The protocol of the ALTAK study (NCT01647425) was declared to and approved by the Comité de Protection des Personnes Nord-Ouest (#CPP12/09) and the Agence Natio- nale des Médicaments et produits de santé (#B111675–10).
In total, 389 subjects were proposed to participate in the ALTAK study, of whom 371 accepted (response rate: 95.
4%). Among them, 163 (43.9%) were CSs at the time of cancer diagnosis, and 177 (47.7%) were PSs. The characte- ristics of these participants are summarized in Table 1, according to their smoking status. Bivariable comparisons between the CS and FS groups are also provided in Table 1.
Bivariable comparisons found that belonging to the CS group was significantly associated with younger age (p < 0.0001), being professionally active (p < 0.
0001), and being unmarried (p = 0.04). Moreover, the CS status was significantly associated with a H&N localization of the cancer, with no alteration in daily life activities at the time of diagnosis (p = 0.005), and with the absence of metastases (p = 0.008). With re- spect to recent substance use patterns, being CS was associated with smoking roll-up cigarettes (p < 0.0002) , with reporting alcohol misuse in the past 12 months (p = 0.007) as well as with the AUDIT (p = 0.002) and AUDIT-C (p = 0.01) scores. Finally, the CS status was significantly associated with the CAST score for cannabis use (p = 0.019). By contrast, the CS status was not found associated with sex (p = 0.14), educa- tional level ( p = 0.45), or living alone ( p = 0.09). Fur- thermore, being CS was not related to the age of first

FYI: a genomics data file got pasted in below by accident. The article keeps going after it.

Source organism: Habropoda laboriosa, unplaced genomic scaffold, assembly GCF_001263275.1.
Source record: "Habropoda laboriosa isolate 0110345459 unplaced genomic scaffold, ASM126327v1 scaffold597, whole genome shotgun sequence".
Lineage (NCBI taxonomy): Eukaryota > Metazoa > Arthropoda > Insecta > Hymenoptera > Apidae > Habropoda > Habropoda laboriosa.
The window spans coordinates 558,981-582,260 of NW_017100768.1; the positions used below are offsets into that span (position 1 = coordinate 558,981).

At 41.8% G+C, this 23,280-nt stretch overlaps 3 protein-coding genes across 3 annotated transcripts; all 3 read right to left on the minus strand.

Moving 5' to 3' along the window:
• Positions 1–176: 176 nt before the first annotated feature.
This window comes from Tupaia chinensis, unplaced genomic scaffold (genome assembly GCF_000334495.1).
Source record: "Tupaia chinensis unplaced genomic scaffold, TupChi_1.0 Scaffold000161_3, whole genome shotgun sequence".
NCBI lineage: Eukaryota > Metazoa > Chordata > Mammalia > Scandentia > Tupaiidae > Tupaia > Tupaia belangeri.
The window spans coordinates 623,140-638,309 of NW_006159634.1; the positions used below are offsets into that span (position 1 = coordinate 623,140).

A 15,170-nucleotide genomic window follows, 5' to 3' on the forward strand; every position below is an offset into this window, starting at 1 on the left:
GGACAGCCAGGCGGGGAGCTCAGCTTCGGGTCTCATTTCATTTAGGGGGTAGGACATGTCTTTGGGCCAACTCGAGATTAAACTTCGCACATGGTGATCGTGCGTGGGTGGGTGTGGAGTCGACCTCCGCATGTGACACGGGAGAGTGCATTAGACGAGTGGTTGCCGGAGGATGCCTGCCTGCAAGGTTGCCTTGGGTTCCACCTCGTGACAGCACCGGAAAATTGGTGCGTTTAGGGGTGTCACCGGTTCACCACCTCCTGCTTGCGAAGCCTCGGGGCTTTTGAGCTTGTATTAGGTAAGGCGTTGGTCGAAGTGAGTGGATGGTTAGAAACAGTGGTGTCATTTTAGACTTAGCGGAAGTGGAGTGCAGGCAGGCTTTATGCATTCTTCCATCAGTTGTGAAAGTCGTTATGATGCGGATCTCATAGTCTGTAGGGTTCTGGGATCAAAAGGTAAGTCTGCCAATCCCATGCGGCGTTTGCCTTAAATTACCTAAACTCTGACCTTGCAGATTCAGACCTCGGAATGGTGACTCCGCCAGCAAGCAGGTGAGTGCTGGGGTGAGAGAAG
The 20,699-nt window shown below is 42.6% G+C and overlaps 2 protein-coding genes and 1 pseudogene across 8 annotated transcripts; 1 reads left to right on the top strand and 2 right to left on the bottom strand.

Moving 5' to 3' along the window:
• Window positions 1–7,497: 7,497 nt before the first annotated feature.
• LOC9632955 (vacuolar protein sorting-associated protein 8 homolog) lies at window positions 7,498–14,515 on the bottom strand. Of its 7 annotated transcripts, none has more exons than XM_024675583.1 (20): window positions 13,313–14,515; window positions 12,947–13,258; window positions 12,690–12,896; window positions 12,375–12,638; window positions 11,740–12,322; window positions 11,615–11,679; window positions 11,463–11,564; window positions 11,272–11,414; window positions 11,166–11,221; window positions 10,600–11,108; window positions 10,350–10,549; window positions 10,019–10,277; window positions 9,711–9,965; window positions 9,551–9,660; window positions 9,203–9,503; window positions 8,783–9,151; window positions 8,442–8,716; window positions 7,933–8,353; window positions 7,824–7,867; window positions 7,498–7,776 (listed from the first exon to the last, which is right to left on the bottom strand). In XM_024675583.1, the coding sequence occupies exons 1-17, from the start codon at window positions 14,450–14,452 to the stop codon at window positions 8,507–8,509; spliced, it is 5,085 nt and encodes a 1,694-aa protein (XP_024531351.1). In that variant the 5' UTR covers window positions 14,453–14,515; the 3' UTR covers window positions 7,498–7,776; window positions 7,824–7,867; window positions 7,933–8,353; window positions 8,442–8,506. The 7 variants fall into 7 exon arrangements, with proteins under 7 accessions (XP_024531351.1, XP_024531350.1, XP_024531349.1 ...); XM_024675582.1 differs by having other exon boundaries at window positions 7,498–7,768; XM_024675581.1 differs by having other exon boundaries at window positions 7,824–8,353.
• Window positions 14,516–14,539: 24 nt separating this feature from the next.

cigarette ( p = 0.95) and the presence of any psychi- atric disorder according to the MINI (p = 0.07).
A separate multivariable analysis of the CS status was conducted among patients with lung and H&N cancer (see Table 2). In subjects with a lung cancer, the CS status was positively associated with ever use of hand-rolled cig- arettes and negatively associated with age and ever use of cigarillos. There were trends for positive statistical associa- tions between the CS status and positive MINI, never use of a pipe, and being single. In subjects with H&N cancer, the CS status was positively associated with the AUDIT score. Trends for positive statistical associations were found between the CS status and younger age, ever use of hand-rolled cigarettes, and never use of a pipe.